TALLAHASSEE — When the votes were tallied and the last lawmaker had left the room, the young adults wearing the paper graduation caps wept.
Their long-shot hopes of winning in-state tuition for undocumented college students were dashed — at least for this year.
The college-age students had come from different parts of the state to change the law and faced a less-than-friendly Legislature.
With the law of the land still in place, undocumented students must continue to pay out-of-state tuition, which is nearly three times higher than the rates for Florida residents. Financial aid is rare.
A pair of bills in the Florida Legislature would have made things different. The Senate Higher Education Committee defeated the first of the proposals last month. Late last week, the second bill died in a 4-3 vote in the Senate Judiciary Committee.
"We've been shelved again," said Leonardo Yepez, an 18-year-old student at Miami Dade College. "We'll keep fighting, though. This isn't just about us. It's about our little brothers and sisters, and all the children who will come after us."
What played out in Tallahassee is part of a larger nationwide fight to fix an immigration system that advocates say punishes children for the acts of their parents. For a decade, immigrants' rights groups have pushed the Dream Act, a federal proposal that would allow undocumented children to obtain permanent residency, either by enrolling in college or serving in the military.
The bill has been criticized for promoting illegal immigration — and has never been signed into law.
Though different from the federal Dream Act, the two Florida proposals were controversial from the start.
The first sought to grant in-state tuition status to Florida high school students who are U.S. citizens but whose parents are in the country illegally. That bill, sponsored by Sen. Rene Garcia, R-Hialeah, was voted down in late January.
The second bill was wider in scope. It would have granted in-state tuition status to students who had attended a Florida high school at least three years, graduated from the high school and registered or enrolled at a Florida college or university — regardless of their immigration status.
Undocumented students would have been required to sign an affidavit stating their intent to become legal residents.
"All I'm trying to do is get back the investment that we have already made in these students so they can become taxpayers," argued Sen. Gary Siplin, D-Orlando, who sponsored the second bill.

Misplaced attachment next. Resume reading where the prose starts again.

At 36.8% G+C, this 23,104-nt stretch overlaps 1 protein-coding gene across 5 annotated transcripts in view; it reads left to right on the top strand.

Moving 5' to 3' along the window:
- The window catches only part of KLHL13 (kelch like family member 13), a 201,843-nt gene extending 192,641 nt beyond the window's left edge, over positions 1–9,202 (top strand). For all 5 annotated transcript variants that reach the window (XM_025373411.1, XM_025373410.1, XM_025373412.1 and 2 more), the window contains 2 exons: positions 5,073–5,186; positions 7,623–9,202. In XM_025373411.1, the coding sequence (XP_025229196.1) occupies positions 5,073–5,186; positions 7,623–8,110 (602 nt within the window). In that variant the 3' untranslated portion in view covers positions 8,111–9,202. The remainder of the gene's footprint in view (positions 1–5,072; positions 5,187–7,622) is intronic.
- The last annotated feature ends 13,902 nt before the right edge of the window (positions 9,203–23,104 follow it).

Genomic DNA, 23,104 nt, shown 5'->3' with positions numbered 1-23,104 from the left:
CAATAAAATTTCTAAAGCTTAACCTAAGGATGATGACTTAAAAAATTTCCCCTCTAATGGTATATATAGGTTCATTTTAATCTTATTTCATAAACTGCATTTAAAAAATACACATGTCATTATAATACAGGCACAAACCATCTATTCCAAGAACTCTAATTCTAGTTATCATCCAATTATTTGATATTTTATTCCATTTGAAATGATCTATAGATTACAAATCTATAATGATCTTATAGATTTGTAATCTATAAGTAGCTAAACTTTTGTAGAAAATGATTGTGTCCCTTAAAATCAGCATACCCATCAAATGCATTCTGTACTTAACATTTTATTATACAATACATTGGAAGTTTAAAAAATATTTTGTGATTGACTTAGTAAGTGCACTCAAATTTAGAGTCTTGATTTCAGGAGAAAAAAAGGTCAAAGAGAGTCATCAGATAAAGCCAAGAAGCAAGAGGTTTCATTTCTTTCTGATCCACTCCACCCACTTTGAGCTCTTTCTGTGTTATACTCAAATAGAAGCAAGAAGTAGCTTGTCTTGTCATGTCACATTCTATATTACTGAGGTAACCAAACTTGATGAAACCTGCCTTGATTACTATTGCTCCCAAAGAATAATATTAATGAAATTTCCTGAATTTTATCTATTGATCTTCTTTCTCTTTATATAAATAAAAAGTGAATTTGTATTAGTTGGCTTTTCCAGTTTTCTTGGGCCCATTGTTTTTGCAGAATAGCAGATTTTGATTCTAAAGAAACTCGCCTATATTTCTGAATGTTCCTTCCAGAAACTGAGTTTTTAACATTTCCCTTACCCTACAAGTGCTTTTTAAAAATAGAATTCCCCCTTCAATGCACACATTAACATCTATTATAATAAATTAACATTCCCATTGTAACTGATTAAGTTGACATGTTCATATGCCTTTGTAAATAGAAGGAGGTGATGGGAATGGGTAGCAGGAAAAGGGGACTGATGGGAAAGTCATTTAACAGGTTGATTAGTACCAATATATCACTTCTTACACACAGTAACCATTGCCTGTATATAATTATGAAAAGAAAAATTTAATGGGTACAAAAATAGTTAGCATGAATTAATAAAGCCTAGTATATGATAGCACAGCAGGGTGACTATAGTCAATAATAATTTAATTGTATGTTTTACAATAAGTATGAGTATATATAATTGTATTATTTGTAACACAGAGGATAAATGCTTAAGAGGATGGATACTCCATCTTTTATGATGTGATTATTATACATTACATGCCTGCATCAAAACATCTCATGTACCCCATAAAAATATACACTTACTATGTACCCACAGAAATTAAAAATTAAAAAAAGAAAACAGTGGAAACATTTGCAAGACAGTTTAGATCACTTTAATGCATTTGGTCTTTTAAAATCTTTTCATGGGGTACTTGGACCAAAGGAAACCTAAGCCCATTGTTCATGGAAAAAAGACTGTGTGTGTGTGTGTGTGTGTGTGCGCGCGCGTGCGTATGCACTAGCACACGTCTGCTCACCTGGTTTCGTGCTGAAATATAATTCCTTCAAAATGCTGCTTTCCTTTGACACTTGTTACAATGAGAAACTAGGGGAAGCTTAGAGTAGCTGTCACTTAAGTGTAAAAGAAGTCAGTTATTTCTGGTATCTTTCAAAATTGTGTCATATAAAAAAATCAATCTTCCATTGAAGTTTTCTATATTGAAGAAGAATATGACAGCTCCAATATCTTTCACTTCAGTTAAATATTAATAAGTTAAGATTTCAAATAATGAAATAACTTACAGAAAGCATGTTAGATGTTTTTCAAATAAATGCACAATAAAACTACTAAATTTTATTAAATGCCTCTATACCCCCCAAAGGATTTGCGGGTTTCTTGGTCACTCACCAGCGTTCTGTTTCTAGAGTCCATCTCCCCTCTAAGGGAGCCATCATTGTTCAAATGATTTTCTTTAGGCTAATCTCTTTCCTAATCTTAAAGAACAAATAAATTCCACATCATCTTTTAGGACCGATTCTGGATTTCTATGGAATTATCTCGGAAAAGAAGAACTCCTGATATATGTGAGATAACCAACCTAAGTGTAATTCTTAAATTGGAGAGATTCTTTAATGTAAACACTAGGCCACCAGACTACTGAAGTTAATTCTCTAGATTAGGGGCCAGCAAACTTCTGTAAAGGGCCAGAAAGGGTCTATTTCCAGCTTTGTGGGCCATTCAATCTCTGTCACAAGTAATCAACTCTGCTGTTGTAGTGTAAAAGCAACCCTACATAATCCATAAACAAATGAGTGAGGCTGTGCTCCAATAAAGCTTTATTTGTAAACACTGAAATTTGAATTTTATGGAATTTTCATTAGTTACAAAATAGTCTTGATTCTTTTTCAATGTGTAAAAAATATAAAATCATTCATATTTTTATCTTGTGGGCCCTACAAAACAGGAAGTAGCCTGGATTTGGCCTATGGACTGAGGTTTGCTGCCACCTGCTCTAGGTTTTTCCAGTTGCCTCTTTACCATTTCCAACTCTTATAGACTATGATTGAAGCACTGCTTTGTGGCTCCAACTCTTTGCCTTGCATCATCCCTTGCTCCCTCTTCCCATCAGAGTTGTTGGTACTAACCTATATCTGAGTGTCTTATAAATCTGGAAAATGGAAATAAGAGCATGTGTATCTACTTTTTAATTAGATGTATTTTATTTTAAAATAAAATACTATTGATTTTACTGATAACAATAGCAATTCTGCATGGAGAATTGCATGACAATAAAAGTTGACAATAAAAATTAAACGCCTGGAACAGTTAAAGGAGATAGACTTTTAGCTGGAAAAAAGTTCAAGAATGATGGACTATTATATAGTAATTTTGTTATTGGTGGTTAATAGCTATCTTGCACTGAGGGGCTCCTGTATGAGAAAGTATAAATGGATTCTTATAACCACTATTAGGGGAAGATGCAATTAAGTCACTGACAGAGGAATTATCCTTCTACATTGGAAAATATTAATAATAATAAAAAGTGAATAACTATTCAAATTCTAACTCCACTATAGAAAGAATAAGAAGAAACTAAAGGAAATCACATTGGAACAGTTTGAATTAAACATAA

The young adults spent the past few days pushing for the proposal. They had become a familiar sight around the Capitol, their orange graduation caps hard to miss.
After the first bill died, the group staged several sit-ins and held news conferences in hopes of getting their voices heard.
More than a dozen came to testify for the second bill at a committee meeting on Thursday.
Nanci Palacios, 23, recalled her graduation from Durant High School in Plant City.
"Instead of celebrating on my graduation day, I was crying because I did not know what my future was going to be like," she said.
Yepez, who came from Venezuela as a toddler, told the committee his parents feared telling him about his immigration status.
"They were afraid that I would give up, throw in the towel," Yepez said, his voice cracking. "Instead of that, I applied myself even harder and gave it all I could so that one day I could get into college."
The teenager did his part, he said — but is now struggling to pay the tuition for his degree in business administration.
The vote came at the end of a jam-packed meeting. Testimony had to be cut short. There was no time for debate among lawmakers.
Voting for the measure: Sens. Oscar Braynon, D-Miami; Arthenia Joyner, D-Tampa; and Anitere Flores, R-Miami.
Voting against it: Sens. John Thrasher, R-St. Augustine; David Simmons, R-Altamonte Springs; Garrett Richter, R-Naples; and Andy Gardiner, R-Orlando.
When the meeting had ended, the students approached Simmons to find out why he dissented.
Simmons, who taught himself Spanish, responded in Spanish.
"I'm a fan of your culture," he said. "But I can't vote for this bill."
Simmons later explained, in English, that he would prefer to tackle immigration reform in a comprehensive way rather than in piecemeal legislation.
"This is just a Band-Aid on a gaping wound," Simmons said.
He also said he had concerns about the potential cost to colleges and universities.
Braynon was frustrated by the outcome. "This would have been the fair thing to do," he said. "Their parents pay taxes for them to go to school."
After the lawmakers left, the students gathered in a large circle to regroup.
Some embraced. Others cried. A few took off their graduation caps.
"We're disappointed, but not discouraged," Palacios said. "We're not giving up."
By midafternoon, the orange graduation caps had returned. The young adults were making the rounds in the Senate, already trying to garner support for next year's battle.
Times/Herald staff writer Mary Ellen Klas contributed to this report. Kathleen McGrory can be reached at email@example.com.